So there I was, with a finished manuscript, edited (3 x me, editor x once, 1 x me final), and ready for the formatter.
I hadn’t realised there were still many decisions to be made – at first it seemed simple:
- Page layout.
I tackled them in reverse order. Margins were no problem, having chosen a standard book size – UK trade paperback – they were set by the printer. All that remained for me to decide was – How far down the page should a new chapter start? And should I open each chapter with a dropped capital? No problem – I have oodles of books to look at, so twenty random samples later the decisions are made – no dropped capital and chapter headings starting 1/4 way down the page. Job done? ‘Not quite’ says formatter. ‘There is the chronological story – Chapter One, Chapter Two and so on, but there are also the ‘Torgau’ sections that are outside the normal chapters – how do you want them to be differentiated?’ Hmm. ‘Start them at the top of the page’. ‘Page numbering?’ the formatter queries. ‘Bottom, centre’, I reply and layout is sorted. Phew!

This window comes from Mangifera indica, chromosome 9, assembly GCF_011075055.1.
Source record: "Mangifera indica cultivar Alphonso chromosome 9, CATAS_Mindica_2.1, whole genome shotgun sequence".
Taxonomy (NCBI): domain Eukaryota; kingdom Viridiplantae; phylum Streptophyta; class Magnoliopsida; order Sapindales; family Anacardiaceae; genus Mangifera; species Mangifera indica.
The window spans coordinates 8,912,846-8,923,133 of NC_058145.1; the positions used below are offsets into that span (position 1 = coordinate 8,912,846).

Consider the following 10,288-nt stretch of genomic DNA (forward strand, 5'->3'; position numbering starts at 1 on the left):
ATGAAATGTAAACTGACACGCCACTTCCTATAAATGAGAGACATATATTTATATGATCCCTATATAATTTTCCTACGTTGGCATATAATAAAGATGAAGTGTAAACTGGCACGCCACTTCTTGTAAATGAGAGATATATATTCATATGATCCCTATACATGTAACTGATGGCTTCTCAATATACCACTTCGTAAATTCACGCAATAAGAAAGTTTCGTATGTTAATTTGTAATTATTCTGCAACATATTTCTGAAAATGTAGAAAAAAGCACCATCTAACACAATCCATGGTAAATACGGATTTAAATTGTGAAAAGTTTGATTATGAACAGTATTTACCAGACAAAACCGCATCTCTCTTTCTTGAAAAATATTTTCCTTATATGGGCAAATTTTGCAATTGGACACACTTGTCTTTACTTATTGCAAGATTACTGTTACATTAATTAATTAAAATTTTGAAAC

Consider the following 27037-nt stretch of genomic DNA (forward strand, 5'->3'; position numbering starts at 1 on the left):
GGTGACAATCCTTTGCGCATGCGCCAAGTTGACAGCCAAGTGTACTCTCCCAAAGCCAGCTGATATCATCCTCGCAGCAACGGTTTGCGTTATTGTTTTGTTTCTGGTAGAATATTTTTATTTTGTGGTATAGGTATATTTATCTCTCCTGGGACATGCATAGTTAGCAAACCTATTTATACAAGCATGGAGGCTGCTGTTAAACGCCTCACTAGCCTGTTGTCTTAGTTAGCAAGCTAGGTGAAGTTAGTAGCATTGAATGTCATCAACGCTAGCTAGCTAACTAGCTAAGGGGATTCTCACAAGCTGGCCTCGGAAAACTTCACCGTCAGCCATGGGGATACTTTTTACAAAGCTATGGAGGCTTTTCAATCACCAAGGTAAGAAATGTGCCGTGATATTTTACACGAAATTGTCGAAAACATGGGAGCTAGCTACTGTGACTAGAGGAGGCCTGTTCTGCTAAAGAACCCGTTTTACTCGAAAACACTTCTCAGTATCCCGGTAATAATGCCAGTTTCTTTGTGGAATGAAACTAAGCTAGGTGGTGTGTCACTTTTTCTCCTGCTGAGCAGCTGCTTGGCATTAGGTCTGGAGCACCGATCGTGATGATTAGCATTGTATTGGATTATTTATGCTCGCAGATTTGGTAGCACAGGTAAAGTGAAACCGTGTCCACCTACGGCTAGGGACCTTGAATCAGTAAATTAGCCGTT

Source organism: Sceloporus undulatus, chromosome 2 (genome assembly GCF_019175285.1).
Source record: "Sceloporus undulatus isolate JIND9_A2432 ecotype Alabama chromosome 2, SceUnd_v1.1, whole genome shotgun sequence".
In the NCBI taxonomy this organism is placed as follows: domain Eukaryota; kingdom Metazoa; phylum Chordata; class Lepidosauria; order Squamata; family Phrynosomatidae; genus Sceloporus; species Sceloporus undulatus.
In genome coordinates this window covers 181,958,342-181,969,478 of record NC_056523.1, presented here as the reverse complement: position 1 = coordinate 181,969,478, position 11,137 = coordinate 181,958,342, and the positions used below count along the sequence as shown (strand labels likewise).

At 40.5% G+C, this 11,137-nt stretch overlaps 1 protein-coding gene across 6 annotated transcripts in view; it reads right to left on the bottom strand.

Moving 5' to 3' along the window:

Now for font/style.
‘Something plain’, I say, ‘Easy to read – Times New Roman?’
‘Size?’ formatter asks.
’12 point?’ I say, hoping that will be about right in the real thing. I’m dreading being asked about the Torgau sections, but fortunately, she makes her own suggestion. ‘Garamond and italic’.
That sounds fine to me, but when I print out a page to look at it, the Torgau sections look more prominent than the main chapters, so I ask for them to be altered so that they don’t appear to be more important. (I’m not quite sure what she did but it looks fine.) So far, so good.
‘Final two decisions’, she says. ‘What font would you like for the chapter headings? And should they be all capitals or capitals and lower case?’
I never expected it to be so complex, but I’m glad that at least I only have to make the decisions, not execute them. I have a brainwave, thankful for the expertise of the cover designer who had come up with a perfect font for the title on the cover and hoping the formatter can upload it to her computer. ‘Can I have the chapter headings in the same font as the title? And all in capitals? It’s Morpheus.’ ‘Apart for the Torgau sections,’ I add, just to clarify.
I was happy with the end result – at least on screen, and hoped when the paperbacks arrive they’d look good. Which, thankfully, I think they do… So it’s all looking good for the paperback launch on the 18th October, Amazon has the Kindle set to preorder and Kobo, Nook etc are good to go.